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California Poppy flower, also known as Eschscholzia Californica, is a beautiful and easy-to-grow wildflower native to the western United States. It is an annual or short-lived perennial plant that produces showy flowers in shades of bright orange, yellow, and red.
Plant morphology: The plant has fern-like, blue-green foliage that is finely divided and grows up to 6-15 inches tall. The flowers are bowl-shaped, measuring about 2-4 inches in diameter, and have four crinkly petals with a slightly crumpled texture. The blooms appear in late spring and summer and are followed by attractive seed pods.
Sun and soil requirements: California poppies thrive in full sun and well-drained, sandy or loamy soil. They prefer a neutral to slightly acidic soil pH level and can tolerate dry conditions once established. However, they do require regular watering during periods of drought.
Planting and care: The best time to plant California poppy seeds is in the fall, after the first rains, or in early spring. The seeds can be directly sown into the garden bed or in containers, lightly covered with soil, and watered. The plants should be spaced 8-10 inches apart.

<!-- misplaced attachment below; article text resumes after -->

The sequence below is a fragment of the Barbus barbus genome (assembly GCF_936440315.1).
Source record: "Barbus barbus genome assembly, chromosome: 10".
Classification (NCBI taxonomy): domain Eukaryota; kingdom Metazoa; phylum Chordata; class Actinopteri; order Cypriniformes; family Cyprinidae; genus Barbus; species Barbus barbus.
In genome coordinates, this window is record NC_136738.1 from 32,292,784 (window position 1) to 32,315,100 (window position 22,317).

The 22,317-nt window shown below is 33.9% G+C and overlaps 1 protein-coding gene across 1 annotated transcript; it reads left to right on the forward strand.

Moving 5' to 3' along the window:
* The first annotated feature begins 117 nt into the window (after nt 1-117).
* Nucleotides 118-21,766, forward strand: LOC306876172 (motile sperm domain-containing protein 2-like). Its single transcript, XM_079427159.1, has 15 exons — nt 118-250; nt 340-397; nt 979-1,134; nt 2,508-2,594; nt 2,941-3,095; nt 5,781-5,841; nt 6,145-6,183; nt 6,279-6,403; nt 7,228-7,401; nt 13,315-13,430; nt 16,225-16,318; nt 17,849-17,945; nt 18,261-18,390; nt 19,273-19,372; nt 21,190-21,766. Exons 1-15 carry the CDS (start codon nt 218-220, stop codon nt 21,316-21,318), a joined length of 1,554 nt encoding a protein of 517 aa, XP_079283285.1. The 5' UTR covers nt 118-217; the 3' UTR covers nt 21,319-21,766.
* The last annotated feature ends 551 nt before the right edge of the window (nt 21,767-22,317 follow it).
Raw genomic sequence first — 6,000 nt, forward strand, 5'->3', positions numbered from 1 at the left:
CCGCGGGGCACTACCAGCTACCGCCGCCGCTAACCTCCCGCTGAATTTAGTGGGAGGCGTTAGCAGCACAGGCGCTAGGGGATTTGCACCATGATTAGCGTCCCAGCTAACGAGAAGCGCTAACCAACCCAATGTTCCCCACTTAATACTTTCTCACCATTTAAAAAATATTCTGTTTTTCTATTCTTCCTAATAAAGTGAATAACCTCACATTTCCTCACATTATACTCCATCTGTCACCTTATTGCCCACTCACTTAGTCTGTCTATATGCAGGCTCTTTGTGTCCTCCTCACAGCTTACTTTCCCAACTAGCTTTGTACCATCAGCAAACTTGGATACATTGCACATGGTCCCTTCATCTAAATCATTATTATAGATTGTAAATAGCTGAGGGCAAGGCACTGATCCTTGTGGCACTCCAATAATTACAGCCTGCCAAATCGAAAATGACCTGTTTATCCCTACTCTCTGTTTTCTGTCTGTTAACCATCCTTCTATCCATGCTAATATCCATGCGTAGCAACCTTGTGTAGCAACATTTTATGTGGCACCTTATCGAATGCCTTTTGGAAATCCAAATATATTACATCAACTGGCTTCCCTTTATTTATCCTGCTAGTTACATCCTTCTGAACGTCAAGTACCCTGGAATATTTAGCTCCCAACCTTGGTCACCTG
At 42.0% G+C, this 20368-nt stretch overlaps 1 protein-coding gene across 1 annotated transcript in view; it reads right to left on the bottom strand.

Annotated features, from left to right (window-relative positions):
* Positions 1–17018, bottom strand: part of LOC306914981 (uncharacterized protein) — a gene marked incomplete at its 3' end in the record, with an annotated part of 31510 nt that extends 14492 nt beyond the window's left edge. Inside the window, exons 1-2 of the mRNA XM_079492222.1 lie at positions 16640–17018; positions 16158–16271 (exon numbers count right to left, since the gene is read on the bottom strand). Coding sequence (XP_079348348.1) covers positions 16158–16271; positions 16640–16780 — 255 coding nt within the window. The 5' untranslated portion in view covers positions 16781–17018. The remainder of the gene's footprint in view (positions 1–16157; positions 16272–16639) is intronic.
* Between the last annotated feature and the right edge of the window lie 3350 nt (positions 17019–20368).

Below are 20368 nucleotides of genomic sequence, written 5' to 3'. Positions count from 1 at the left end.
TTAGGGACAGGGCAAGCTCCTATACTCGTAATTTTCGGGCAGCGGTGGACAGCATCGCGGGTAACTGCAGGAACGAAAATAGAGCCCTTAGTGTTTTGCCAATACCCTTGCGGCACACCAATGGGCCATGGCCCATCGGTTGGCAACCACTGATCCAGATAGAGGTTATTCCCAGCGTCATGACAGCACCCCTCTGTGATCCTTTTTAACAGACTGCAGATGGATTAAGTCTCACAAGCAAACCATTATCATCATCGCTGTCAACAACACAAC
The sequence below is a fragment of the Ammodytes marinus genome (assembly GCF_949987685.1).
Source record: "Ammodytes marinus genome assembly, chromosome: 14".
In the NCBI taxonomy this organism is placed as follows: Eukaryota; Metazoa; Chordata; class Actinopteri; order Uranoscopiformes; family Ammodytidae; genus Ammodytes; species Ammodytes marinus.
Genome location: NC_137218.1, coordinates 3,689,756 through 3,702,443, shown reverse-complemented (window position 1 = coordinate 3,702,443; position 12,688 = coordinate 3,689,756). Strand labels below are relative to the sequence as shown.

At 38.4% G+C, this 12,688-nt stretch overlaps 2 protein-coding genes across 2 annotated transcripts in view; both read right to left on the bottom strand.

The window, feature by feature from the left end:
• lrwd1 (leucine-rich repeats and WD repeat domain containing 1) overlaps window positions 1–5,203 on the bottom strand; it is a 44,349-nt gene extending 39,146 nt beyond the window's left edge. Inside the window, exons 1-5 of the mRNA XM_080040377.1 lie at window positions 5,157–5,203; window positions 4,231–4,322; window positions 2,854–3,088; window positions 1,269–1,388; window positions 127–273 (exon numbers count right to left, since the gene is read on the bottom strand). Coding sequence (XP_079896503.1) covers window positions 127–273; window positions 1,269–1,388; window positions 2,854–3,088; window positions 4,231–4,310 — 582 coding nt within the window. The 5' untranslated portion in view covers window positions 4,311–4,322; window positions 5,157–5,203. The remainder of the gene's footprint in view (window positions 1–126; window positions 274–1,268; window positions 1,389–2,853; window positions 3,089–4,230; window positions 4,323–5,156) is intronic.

Maintenance: California poppies require very little maintenance. They do not need fertilizers, and over-fertilizing can harm the plant. Deadheading spent blooms can prolong the flowering period, and regular watering during dry spells can help the plant thrive.
Uses: California poppies are commonly grown as ornamental plants in gardens and meadows. They are also used in wildflower mixes and as cut flowers in bouquets. The plant is not only beautiful but also serves as a food source for beneficial insects such as bees and butterflies.
Potential problems: California poppies are generally free of pests and diseases. However, they can be susceptible to powdery mildew if grown in humid conditions, and aphids may occasionally infest the plant.